Open

Coming up

Don't miss

Replay


LATEST SHOWS

MEDIAWATCH

Royal decree on low-cut tops

Read more

DEBATE

Ukraine, The Escalation: No Stopping Putin? (part 2)

Read more

DEBATE

Ukraine, The Escalation: No Stopping Putin?

Read more

FOCUS

Bangladesh: Textile workers' lives still at risk?

Read more

TALKING EUROPE

José Bové, Candidate for the EU Commission presidency, Group of the Greens

Read more

WEB NEWS

NYPD's online campaign backfires

Read more

ENCORE!

Celebrating the Bard's birthday in Britain

Read more

THE INTERVIEW

Yuki Tatsumi, Senior Associate of the East Asia Program, Stimson Center

Read more

INSIDE THE AMERICAS

USA: Executions halted over drugs secrecy

Read more

  • Russia orders military drills as Ukraine moves on separatists

    Read more

  • Israel halts Middle East peace talks over Hamas deal

    Read more

  • Platini: PSG in danger over Financial Fair Play rules

    Read more

  • Ségolène Royal denies banning cleavage at French ministry

    Read more

  • Afghan guard kills US doctors in Kabul hospital attack

    Read more

  • Palestinian unity deal stirs anger in Israel

    Read more

  • Video: Mayor in east Ukraine ready ‘to turn Slaviansk into battlefield’

    Read more

  • US would defend Japan in islands dispute, Obama says

    Read more

  • New far-right mayor moves to quash Paris region mosque

    Read more

  • US soldiers arrive in Poland as Ukraine crisis continues

    Read more

  • Fatah, Hamas agree to form Palestinian unity government

    Read more

  • Millions of Syrians desperately need aid, says UN

    Read more

  • Muslims in CAR pray for an escape route

    Read more

  • Madrid beat Bayern 1-0 in first leg of Champions League semis

    Read more

  • Britain's ex-PM Blair warns against spread of radical Islam

    Read more

  • Turkish PM offers condolences to descendants of Armenians killed in 1915

    Read more

  • Gay marriage, one year on: ‘French civilisation did not crumble’

    Read more

  • Colombian president reinstates firebrand Bogota mayor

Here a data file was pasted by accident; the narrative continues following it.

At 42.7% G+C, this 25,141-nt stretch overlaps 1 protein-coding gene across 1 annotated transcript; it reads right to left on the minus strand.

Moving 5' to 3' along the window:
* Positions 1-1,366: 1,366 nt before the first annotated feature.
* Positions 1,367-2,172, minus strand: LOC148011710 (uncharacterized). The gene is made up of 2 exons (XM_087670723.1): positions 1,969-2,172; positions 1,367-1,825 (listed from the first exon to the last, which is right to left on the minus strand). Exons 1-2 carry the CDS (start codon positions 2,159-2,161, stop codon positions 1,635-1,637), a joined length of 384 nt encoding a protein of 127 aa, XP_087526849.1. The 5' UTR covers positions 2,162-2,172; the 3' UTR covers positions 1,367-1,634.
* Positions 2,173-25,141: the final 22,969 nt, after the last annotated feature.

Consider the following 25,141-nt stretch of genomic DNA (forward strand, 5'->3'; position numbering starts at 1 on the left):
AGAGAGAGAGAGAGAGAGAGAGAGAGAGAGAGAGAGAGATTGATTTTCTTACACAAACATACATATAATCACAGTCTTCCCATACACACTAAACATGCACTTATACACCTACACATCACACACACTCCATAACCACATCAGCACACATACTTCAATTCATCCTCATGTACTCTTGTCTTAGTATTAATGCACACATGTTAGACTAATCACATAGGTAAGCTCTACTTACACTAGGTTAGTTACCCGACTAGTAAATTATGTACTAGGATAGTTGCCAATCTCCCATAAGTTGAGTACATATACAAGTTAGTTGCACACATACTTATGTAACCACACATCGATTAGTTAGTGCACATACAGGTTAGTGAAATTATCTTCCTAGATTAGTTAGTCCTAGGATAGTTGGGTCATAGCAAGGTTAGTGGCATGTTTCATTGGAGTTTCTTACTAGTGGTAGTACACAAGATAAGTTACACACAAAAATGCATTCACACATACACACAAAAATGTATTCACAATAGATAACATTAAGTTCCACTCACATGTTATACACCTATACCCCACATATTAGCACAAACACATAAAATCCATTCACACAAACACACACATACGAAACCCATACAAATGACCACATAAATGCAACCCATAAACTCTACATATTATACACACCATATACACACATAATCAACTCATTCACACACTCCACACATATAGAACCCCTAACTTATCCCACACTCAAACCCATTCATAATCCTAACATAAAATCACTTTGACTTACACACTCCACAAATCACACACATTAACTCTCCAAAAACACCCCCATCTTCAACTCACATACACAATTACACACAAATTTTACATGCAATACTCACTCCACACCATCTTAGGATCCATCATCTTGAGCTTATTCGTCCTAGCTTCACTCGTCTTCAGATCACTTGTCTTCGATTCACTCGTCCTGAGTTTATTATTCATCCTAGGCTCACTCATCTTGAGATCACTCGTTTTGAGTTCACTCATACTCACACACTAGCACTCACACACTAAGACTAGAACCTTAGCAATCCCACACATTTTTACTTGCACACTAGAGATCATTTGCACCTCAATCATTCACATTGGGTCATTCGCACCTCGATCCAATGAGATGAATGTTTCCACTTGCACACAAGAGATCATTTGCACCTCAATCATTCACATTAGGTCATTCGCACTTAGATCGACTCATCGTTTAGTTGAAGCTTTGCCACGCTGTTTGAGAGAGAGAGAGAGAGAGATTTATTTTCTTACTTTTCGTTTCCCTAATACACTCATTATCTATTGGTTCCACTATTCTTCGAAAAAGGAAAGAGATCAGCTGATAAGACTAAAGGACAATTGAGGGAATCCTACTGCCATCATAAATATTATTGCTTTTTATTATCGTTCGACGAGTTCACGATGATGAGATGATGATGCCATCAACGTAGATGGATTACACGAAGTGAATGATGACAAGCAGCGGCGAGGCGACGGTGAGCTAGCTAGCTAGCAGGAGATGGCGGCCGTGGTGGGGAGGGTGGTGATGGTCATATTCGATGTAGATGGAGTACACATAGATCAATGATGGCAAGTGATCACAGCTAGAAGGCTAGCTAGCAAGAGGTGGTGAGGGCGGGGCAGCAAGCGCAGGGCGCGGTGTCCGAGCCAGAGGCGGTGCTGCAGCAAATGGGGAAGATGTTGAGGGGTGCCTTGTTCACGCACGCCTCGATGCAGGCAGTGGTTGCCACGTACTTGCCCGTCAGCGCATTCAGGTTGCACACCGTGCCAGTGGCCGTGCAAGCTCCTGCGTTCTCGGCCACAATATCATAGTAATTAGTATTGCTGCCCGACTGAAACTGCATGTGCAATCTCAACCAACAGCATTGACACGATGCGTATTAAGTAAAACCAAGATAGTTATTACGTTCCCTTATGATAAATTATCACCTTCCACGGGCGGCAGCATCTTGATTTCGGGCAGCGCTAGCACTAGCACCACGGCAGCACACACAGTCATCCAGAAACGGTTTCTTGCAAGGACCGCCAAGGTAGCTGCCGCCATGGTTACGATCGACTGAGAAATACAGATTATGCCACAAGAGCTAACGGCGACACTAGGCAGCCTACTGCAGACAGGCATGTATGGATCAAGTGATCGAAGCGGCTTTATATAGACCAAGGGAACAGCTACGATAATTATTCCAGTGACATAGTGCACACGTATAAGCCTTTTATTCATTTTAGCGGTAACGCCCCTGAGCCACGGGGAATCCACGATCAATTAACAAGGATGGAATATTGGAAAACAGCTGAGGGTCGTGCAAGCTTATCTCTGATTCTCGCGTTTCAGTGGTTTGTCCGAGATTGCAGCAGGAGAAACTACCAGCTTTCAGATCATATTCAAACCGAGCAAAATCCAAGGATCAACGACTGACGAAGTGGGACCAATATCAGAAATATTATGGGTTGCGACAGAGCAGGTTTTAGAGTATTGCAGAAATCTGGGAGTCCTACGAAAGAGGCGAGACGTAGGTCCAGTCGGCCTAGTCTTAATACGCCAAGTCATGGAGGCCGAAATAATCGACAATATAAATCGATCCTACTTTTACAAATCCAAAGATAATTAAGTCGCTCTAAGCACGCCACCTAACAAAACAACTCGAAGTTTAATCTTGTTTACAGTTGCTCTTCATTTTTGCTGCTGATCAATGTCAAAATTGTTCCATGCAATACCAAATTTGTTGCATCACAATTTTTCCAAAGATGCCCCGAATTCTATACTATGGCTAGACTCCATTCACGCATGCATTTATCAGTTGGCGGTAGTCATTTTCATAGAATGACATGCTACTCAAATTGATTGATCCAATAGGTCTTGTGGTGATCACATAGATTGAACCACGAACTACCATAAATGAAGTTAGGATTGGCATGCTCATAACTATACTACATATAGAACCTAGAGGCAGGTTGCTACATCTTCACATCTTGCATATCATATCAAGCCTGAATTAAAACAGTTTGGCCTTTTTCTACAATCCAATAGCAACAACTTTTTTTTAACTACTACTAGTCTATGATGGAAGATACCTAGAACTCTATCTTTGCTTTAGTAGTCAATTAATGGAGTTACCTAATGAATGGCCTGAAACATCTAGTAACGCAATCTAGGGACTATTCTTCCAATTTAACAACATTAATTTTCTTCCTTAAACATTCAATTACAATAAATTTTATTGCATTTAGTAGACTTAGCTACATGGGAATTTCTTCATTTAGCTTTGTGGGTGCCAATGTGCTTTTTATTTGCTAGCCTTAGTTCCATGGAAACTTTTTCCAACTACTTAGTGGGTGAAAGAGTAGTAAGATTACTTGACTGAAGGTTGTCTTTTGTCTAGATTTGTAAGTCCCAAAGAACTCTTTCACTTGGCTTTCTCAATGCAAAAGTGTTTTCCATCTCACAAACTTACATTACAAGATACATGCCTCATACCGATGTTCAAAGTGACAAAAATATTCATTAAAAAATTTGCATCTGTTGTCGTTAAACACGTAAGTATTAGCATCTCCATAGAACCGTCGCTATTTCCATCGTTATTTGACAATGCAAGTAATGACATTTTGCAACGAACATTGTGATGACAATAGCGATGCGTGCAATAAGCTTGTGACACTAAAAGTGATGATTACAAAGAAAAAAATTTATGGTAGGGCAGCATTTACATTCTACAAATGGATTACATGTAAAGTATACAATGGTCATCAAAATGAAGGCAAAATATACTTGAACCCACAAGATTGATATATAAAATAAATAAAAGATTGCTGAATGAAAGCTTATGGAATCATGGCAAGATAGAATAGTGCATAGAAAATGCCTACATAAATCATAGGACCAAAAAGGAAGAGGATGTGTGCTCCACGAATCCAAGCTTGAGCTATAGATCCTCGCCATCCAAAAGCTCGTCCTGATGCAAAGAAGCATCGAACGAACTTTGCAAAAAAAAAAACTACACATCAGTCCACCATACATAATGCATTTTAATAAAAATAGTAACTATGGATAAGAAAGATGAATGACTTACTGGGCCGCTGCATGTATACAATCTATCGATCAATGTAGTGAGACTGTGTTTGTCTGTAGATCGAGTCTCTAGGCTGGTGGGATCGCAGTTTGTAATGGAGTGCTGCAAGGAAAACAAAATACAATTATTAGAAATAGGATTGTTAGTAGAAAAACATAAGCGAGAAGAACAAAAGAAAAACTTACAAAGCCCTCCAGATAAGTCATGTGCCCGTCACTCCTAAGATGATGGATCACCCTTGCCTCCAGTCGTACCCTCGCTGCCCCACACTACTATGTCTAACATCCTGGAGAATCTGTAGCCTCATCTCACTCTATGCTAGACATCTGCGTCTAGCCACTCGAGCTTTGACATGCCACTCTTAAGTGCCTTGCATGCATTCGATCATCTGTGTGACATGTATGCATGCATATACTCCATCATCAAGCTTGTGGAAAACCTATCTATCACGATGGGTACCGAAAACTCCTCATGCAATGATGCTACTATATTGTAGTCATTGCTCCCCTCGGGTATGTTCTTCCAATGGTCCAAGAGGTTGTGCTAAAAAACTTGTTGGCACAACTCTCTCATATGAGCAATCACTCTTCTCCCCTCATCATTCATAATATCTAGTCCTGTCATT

Read more

  • NYPD public relations campaign on Twitter goes awry

    Read more

  • In pictures: Violent protests erupt in Rio

    Read more

Africa

Both sides to pull troops out of disputed Abyei region

©

Text by News Wires

Latest update : 2011-09-09

Sudan and South Sudan on Thursday agreed to withdraw their respective armed forces from the disputed oil region of Abyei, a UN official said. Tensions have been high along the border since South Sudan became independent in July.

REUTERS - Sudan and newly independent South Sudan agreed on Thursday to pull back forces this month from the disputed Abyei region, a senior U.N. official said.

The decision, if implemented, could ease border tensions between the two countries.

"This was agreed today in Addis this morning" by representatives of the two governments, Edmond Mulet, deputy head of the U.N. peacekeeping department, told reporters after briefing the Security Council. The Ethiopian capital Addis Ababa is the headquarters of the African Union.

Sudan and South Sudan both hope to include Abyei in their territory. South Sudan seceded from the north to form a new nation on July 9 in line with the results of a January referendum held as part of a 2005 peace deal that ended decades of civil war between the north and south.

A referendum was originally also planned in Abyei for its population to decide which country they wished to belong to, but it was never held.

Khartoum and Juba have yet to agree on who will control Abyei, stirring fears a long-running quarrel over the region could sour the secession and spark a broader conflict. Neither side has so far withdrawn its forces.

"They have agreed that between the 11th of September until the 30th of September there's going to be this redeployment or withdrawal of the troops from (the two countries' armies) from Abyei," Mulet said.

He said the Khartoum government had originally said it would withdraw its forces when an administration was in place in Abyei, but had now dropped that condition.

Some diplomats attending the closed-door Security Council meeting said they were encouraged by the news, but others were more cautious. "We'll see," one said. "Until it happens..."

Withdrawal by the two sides' armed forces could ease the task of an all-Ethiopian U.N. peacekeeping force which has been set up to patrol Abyei. More than 1,700 Ethiopian blue-helmets have so far arrived out of a planned 4,200, Mulet said.

Civilians and soldiers alike suffer from fighting in Sudan's state of Kordofan

Abyei, however, is not the only trouble spot along the border between Sudan and South Sudan. Serious fighting has also been going on between Sudanese forces and opposition groups in the Sudanese states of South Kordofan and Blue Nile.

The territories are still home to tens of thousands of people from ethnic groups that sided with the south during the civil war that preceded the south's independence.

"Although there are some encouraging signs, particularly the agreement that was reached today for the beginning of a withdrawal ... nonetheless we are deeply concerned about a number of issues over South Sudan and Sudan," British Ambassador Mark Lyall Grant told journalists.
 

Date created : 2011-09-09

  • SUDAN - SOUTH SUDAN

    Gunfire erupts on Sudan's tense north-south border

    Read more

  • SUDAN

    South Sudan rebels: 'North using food as a weapon'

    Read more

  • SUDAN

    Khartoum follows South's lead with new currency

    Read more

Comments

COMMENT(S)